Sep 22, 2008
More than a week after Hurricane Ike hit Galveston, Texas, much of the city was still without electricity, gas, water, and sewers.
For the estimated 20,000 residents who stayed through the storm it was a public health disaster. There was little to eat as food spoiled in refrigerators, with no electricity in the Texas summer heat. With no running water, people could not flush toilets or wash their hands. Sewage systems backed up, creating foul-smelling air and a growing mosquito problem. Most had no clean water to drink. There were practically no working ambulances to respond to emergencies. Communication was difficult as systems went down. Elderly people ran low on medicines. Those who got through to 911 complaining of seizures, chest pains, or dehydration found no help. Galveston Island’s main hospital refused to accept any but the most dire emergencies.
The situation is likely to get worse. Officials told residents who evacuated before the storm not to return, other than a few who were temporarily allowed to “look and leave” to assess the damage to their homes. Officials say it could take weeks to fully restore electricity. When running water is eventually restored, there will be contamination from sewage and chemicals which flooded homes and debris.
Three years after Hurricane Katrina, Galveston looked like a giant New Orleans Superdome all over again, just more spread out. In the time since Katrina, government officials have done little.
Areas like Galveston are prone to hurricanes. Officials knew something like this was coming and did nothing to prepare for a powerful storm, except to tell people to get out! People were left to their own devices as to how to evacuate. When asked why they stayed, people said, “We had nowhere to go!”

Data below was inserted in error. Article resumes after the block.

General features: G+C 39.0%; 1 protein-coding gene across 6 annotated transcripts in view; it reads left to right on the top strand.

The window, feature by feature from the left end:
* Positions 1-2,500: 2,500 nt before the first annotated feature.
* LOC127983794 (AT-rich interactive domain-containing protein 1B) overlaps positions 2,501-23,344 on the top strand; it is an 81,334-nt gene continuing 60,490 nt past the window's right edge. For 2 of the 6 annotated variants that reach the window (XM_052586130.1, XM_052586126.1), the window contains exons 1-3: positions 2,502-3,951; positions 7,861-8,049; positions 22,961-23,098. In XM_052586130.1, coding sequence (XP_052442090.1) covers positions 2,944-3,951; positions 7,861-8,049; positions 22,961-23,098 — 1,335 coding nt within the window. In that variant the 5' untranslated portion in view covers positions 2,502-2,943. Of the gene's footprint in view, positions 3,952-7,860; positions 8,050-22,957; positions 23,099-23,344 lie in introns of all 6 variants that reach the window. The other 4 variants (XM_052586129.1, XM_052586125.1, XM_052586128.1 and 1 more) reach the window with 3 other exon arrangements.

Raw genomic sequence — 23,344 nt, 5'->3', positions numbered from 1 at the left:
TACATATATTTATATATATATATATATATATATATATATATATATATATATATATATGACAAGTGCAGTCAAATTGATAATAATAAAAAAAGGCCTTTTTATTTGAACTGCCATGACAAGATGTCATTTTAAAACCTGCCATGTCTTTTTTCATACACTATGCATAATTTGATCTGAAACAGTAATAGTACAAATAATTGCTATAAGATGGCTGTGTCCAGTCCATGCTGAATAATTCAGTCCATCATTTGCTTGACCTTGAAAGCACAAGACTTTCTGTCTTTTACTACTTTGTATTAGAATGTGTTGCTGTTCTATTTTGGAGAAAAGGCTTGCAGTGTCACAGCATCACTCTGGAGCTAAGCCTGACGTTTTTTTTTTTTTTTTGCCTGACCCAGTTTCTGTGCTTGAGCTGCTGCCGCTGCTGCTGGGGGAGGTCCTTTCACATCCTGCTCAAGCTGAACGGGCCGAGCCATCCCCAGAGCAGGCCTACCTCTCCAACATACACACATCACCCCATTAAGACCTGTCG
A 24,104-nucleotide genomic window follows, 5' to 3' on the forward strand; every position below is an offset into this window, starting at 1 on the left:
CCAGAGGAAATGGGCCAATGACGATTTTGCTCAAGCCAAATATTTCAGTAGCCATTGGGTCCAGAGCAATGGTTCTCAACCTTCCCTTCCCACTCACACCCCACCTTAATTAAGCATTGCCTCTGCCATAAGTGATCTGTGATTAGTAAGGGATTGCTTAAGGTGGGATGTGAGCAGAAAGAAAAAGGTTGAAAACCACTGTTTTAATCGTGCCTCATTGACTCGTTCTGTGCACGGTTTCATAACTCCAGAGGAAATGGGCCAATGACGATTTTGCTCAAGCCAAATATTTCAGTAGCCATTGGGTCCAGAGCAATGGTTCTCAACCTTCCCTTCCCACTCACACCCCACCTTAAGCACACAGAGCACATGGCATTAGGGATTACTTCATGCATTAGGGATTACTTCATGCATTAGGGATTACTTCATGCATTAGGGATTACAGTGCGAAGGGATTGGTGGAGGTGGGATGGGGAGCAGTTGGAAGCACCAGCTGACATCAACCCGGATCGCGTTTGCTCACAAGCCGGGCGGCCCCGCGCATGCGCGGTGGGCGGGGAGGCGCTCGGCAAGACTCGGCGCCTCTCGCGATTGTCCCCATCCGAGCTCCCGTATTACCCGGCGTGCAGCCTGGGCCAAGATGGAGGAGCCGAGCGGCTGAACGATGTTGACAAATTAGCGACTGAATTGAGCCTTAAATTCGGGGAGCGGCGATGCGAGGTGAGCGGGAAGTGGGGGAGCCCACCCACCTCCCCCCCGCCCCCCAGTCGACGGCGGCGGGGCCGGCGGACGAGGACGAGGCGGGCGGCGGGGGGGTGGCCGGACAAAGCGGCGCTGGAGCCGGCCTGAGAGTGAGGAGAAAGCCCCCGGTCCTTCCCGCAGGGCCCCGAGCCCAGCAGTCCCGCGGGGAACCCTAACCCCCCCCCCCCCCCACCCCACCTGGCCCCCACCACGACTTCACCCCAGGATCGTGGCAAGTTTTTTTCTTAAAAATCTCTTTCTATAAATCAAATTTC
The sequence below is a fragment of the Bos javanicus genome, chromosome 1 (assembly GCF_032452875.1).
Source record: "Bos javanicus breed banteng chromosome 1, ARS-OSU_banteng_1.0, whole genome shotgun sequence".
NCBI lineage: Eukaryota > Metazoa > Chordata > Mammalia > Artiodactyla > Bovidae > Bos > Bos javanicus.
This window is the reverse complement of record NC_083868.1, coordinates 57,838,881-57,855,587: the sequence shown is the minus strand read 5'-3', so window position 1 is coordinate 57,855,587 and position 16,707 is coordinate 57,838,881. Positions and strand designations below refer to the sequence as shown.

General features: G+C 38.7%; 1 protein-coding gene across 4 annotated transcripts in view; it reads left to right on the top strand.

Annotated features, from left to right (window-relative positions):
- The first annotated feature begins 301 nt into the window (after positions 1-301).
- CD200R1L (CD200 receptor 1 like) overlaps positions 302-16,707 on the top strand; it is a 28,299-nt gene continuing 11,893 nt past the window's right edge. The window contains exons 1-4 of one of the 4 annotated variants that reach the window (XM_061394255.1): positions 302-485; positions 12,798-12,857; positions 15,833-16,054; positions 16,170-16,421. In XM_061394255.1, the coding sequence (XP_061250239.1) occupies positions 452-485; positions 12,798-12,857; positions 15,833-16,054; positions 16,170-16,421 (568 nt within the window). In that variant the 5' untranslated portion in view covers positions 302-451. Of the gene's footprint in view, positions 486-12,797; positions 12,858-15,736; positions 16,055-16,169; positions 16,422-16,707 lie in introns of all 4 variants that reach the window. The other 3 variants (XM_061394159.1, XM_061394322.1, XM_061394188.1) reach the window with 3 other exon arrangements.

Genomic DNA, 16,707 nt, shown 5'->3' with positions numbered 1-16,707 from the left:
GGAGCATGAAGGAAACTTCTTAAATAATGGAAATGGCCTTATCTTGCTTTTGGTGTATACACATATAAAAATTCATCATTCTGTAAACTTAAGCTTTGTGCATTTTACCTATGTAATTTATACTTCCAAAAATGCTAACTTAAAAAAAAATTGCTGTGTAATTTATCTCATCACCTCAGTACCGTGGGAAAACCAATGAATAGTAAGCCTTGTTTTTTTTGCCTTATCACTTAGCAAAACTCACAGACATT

Houston, which was spared the brunt of the storm, suffered less damage, yet is still not fully up and running. The fact that the fourth largest city in the country could be completely shut down is testimony to a system that does nothing to prepare for such emergencies.
Preparation would mean, among other things, constructing electrical lines and towers to withstand high winds, building water and sewage systems with enough capacity to handle storm drainage, and having enough people on staff to handle repairs. After Hurricane Ike, the utility companies had to borrow repair crews from 31 different states to restore power even at the slow rate they’ve managed thus far.
What happened to Galveston, like what happened to New Orleans, is a product of a system that puts profits over the well-being of the population. More than time for that system to go!